“Where I do believe JT deserves criticism is his treatment of Scheer, and the overall attempt to keep this a political discussion rather than something about the well-being of the country.”

      You’d think that Trudeau (or at least his handlers) would figure out that their apparent strategy of antagonizing Andrew Scheer at this point is counterproductive at best and could even backfire badly. Scheer has nothing to lose, and can not only afford to be as nasty as he wants, but won’t take a PR hit for doing it; he’s not going to be the Conservative leader, and he knows it.

      Good thing for JT that nastiness doesn’t come naturally to Scheer, at least…

      • Ronald O'Dowd says:


        Scheer, for all practical purposes, has become on his best day the political equivalent of a potted plant, politically speaking, nasty or otherwise.

        • Fred from BC says:

          I watched some of Question Period yesterday in a Burger King.

          Scheer did okay (if a bit predictable) in his attacks…Trudeau was getting visibly angered and started to hit back. The Speaker piped up every second question or so to remind people about proper decorum and such. The Bloc leader was stale and predictable.

          The real eye-opener was Jagmeet Singh. Not because he was effective, though…but because he was so *lame*. Everyone else was talking about the rail blockades and economic damage a job losses, etc…not Jagmeet, though. He’s special. He asked the same question over and over again: “When will the Prime Minster admit that it is his responsibility to deal with reconciliation?”

          Umm…Jagmeet? He prefaces *every answer* with that. Are you even listening to these proceedings, or are you just listening to music on your Iphone?

          A perfect example of why the NDP is going nowhere under this guy.

  9. Tom Smith says:

    But an election won’t be held now, so his popularity at present is of no consequence. Elections always follow a campaign, during which various social issues (abortion, attendance at pride parades) rise to heightened levels of importance. What with a disengaged electorate, a fawning media (for the most part hostile to his chief competitor, whoever that might be), a message of fear that anyone else would make ‘Fordian’ spending cuts, and another endorsement from Obama, he’ll come out smelling of roses.

  10. Pamela Ingold says:

    Yeah, I wonder how the other leaders would deal with the blockades. Seems like a no-win situation. That having been said, Trudeau’s performance as PM has been terrible. I wasn’t fooled by the “serious bearded politician” act, because it was just that – another performance.

  11. PJH says:

    The coup de grace for him will be if Sars CoV-2(its new name) gets out of control in Canada…..I hope and pray to God it does not….but if Iran, Italy or S. Korea are any indication, it looks like we may be in for it too…..Other issues may be quickly forgotten, but if many people get sick because of lax inspection and quarantining….they are going to be looking for someone to blame.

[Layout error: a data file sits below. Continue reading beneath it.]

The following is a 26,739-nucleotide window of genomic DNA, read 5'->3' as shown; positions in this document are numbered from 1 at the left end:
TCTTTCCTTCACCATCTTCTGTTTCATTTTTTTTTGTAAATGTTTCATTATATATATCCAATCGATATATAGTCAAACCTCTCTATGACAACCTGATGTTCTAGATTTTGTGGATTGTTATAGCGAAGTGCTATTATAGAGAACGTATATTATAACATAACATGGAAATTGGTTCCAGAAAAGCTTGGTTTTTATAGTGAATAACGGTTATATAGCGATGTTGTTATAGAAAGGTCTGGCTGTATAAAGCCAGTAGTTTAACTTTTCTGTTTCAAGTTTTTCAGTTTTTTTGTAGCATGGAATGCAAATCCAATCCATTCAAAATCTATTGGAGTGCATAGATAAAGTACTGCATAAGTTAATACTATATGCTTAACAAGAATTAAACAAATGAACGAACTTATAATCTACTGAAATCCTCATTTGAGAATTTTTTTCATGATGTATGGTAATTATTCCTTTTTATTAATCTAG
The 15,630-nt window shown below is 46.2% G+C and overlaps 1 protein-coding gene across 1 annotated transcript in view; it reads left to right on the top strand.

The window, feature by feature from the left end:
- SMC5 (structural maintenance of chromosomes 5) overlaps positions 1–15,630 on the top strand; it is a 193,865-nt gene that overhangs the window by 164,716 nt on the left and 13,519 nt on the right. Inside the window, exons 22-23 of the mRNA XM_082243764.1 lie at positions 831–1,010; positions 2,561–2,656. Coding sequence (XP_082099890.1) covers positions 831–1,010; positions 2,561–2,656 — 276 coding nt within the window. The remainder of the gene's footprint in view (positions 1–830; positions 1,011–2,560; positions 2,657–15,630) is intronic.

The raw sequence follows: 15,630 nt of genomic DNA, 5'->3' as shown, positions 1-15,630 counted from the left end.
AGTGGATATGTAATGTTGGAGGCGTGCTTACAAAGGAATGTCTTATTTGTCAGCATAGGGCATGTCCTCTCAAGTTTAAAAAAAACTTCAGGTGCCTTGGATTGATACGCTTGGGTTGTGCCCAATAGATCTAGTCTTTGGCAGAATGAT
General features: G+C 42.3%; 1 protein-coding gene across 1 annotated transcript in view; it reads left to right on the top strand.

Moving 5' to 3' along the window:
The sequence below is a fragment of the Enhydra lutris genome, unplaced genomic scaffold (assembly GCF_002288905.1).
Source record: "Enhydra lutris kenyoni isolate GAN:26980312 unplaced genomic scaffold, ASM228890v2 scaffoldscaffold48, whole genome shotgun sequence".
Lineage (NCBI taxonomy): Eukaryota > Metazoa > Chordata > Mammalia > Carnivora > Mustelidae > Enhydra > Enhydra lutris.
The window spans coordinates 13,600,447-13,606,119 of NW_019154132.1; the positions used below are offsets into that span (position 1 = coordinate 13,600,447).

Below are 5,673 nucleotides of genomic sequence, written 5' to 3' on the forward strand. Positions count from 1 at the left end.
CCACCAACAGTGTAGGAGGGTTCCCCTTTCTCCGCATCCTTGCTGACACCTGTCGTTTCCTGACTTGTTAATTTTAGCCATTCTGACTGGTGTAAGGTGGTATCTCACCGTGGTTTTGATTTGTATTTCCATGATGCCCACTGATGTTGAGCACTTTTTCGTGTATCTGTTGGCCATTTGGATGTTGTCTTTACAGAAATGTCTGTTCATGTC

• Jorge Tarkanian says:

      There are over 10 direct flights from China each day. Other industrialize countries have banned them. Why not us? We could be hit very hard because Trudeau is a pussy and is scared of our Chinese masters.

    • PJH says:

      I never said it would be his fault…..I said that the electorate would be looking for someone to blame…..a scapegoat if you will….

      • Pedant says:

        Calling those of a different philosophical leaning stupid. Worked well for Hillary.

        Having spoken to a large number of Toronto leftists, particularly young women who voted Trudeau they like his hair and rear end, I don’t think they have anything to teach others when it comes to intellect.

      • Ronald O'Dowd says:


        Change your last name to Stockman cause the PMO is likely to take you to the woodshed for calling a good portion of the electorate not too swift. Even Trudeau won’t like that one!

        (The golden rule says something about the advantages of leaving some things unsaid in politics.)

  12. Mike Jeffries says:

    There is no advantage for Alberta to remain in Canada. None! TMX will be the next target. Jason better come to his senses about everything. Become President of Alberta Jason or continue to let Rachel blame you for not kissing Ottawa and blame you for Alberta’s downfall! Time for the referendum. There is no other option.

  13. the real Sean says:

    At this point, I can’t imagine the purpose of JT actually showing up at any meetings anymore on any issue, in any circumstance.

  14. Quo Vadis says:

    Things just got shittier for Justin. Did everyone see the welcoming that Trump got in India?

    • Ronald O'Dowd says:


      Anyone who welcomes Trump deserves getting him.

    • Quo Vadis says:

      You missed the context of my witty comment. Let me explain…

      What do you think disturbs a poser like Justin more? The self inflicted problems currently rattling Canada or that Trump is greeted more warmly by the Indian public? Or put in another way, his all out cultural pandering failing to stuffy boring suits and trade deals.

  15. Chris Sigvaldason says:

    So Trudeau and Cabinet allows Quebec to build a cement plant that will emit 2 mega-tonnes of carbon dioxide, all without having to go through an environmental review.

    Yet Alberta and BC cannot build already-approved energy projects. Hmmm.

    • Ronald O'Dowd says:


      Trudeau, like Kenney, are absolutely perfect representations of your average politician. Throw Legault in there as well. The cement plant falls under provincial jurisdiction, while pipelines, by their very nature, are trans-provincial. Trudeau can do zip in law about permitting the cement plant, while we all know that regardless if the CPC wins the next election, we will still be stalemated to some extent because FNs will not allow a CPC government to take them for a ride. We need substantial changes in law now to expand FN economic rights otherwise any future government is likely to have to deal with potential bloodshed and its severe political consequences.